You may have noticed something a little different if you watched Midnight Madness at an Under Armour school this past Friday. That’s right, new uniforms. With over 30 NCAA and high school teams sporting new uniforms (including footwear) this season, and each one being designed specifically for the school, I decided to seek out the masterminds behind the new threads. In an exclusive interview with Under Armour’s Adam Clement (Senior Apparel Designer) and Derek Speicher (Product Line Manager), go behind the scenes and check out the new uniforms for the University of Maryland and Boston College.
Dime: So let’s jump right into it, which is your favorite one?
Adam Clement: (laughs) Well, I can answer honestly and politically. Truthfully, the jerseys that we can build specific team stories and layer on different levels of visual cues I like the most. And we were able to do a lot of that with Maryland and Boston College. There are a bunch of unique stories we’re telling across campus. For Maryland with the terrapin print and the back neck details, and the stained glass story with BC, we’re able to layer in some different visual cues.
Derek Speicher: Ditto. Like he said, we had two distinct print stories for the most part across several sports. We tried to drive an aesthetic and tie it to the school. It’s a cool story. I like the aesthetics of all the designs, as we picked them all out. Specifically for Maryland and Boston college, it’s pretty cool in the numbers and names.
Dime: You said that this uniform has been in the works for two years. Who wear-tested them?
DS: With Maryland as our flagship school, we always get them involved. We’ll even take it down to the second level with the high schools, and once we get their feedback, we’ll move it to the collegiate level. It’s good to have that validation process. Then we’ll tweak the fit for the collegiate properties to make sure it’s okay from them.
Dime: Speaking of Maryland, you guys signed Greivis Vasquez over the summer. How integral has he been in the process?
DS: Greivis has been great. He brings so much energy to whatever he does whether it’s the product on-court or off-court. Up until the point where he left Maryland, he was the first one we’d talk to. He was great at giving good feedback, whether it was good or bad. Some guys will just say it’s great. He’s a great promoter of the brand.
Dime: How are these uniforms different than in past years?
AC: There are pillars that our garments have to live by at Under Armour. For on-field, we make sure that all our fabrics have stretch, as well as moisture wicking and a soft handle. You should be able to identify it in the dark. It’s incorporated in everything we do. For these jerseys, we used a plated fabric on the front and mesh on the back. It’s 33 percent lighter than our last version.
DS: The fit’s been brought in a little bit, and less fabric reduces the overall weight. We used a lighter weight fabric as well, but it still has the same durability for on-court.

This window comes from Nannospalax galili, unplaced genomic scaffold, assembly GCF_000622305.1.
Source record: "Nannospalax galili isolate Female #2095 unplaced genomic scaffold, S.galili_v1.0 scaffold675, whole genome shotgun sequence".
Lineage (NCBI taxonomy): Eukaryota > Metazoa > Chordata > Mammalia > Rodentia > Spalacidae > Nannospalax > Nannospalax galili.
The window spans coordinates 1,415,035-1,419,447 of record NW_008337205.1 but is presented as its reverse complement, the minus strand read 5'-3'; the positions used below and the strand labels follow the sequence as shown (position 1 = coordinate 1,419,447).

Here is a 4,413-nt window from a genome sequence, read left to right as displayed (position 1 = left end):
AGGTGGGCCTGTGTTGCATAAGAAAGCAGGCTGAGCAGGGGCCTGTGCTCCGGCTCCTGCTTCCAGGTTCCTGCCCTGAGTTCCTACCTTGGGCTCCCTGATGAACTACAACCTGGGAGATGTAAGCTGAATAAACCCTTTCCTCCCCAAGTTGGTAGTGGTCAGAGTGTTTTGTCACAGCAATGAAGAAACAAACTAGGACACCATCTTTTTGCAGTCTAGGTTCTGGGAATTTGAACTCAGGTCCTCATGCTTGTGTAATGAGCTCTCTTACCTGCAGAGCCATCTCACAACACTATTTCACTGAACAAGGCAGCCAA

Dime: How did you know where to begin in order to get lighter?
AC: We the set a bar with our first uniform and wanted to be lighter.
DS: The fabric that we’re using is called a plated fabric – it’s three fabrics woven together. Basically, from a moisture wicking standpoint, it’s the best on-court story we’ve ever told. It incorporates a polyester, Lycra and nylon. This allows for four-way, 360 degree stretch.
Dime: So what’s next?
DS: We’re working on rooms to get even lighter and room to innovate on the decoration. At this time next year, there’s going to be something that comes out that’s revolutionary from Under Armour. It’ll be the lightest ever for us. There’s still room to play.
AC: There was a perception where weight was value, and that has changed. No you do whatever you can for every little advantage you can get.
Dime: How often will teams get new uniforms? How many do they get?
AC: Maryland has had the same uniform for the past two years. This year they’re getting new ones. As for colorways, they have a home, away, alternate and some have two alternates – the more colors the better. Each school will release those special colors. For example, Maryland wore gold a lot at home. They try to keep those things under wraps though.
Dime: How much freedom do you eventually have in uniform design?
AC: It’s a collaborative effort on our end. We have to follow rules and regulations with NCAA uniforms, and there are places where we can and can’t place design. We like to make sure each of our schools has a unique look. For certain schools they have an official school font, i.e. Maryland. For BC, they use their school font and same colors for football, basketball and hockey. For Temple, that is our font. We looked at their logo and the reason behind it. We’ll look at older images for inspiration.
Dime: Tell me about the prints.
DS: For Maryland, the print is drawn from the shell of a diamondback terrapin. For BC, it’s a stained glass print. As a Jesuit school, we wanted to express that without shouting that, and you can see the shapes are revealed through line work. It’s an abstract version. The lines go back and forth indicative of a stained glass window.
Dime: Anything else from the rest of the jersey?
AC: Each school has a signature neck line that ties them together, with the school mantra printed on the inside neck of the jersey. It’s a tied-off v-neck with a team tab at the front and a three color story. For shooters, the shoulder notch allows more shooter mobility and increased range of motion.
DS: As the uniforms get more fitted, we haven’t seen an enormous amount of stretch in the jersey. You still need to have mobility.
AC: There are also side vents at the base of the uniform for the ease of mobility, and an elastic waistband with clear silicon to keep the jersey tucked in throughout competition.
What do you think?
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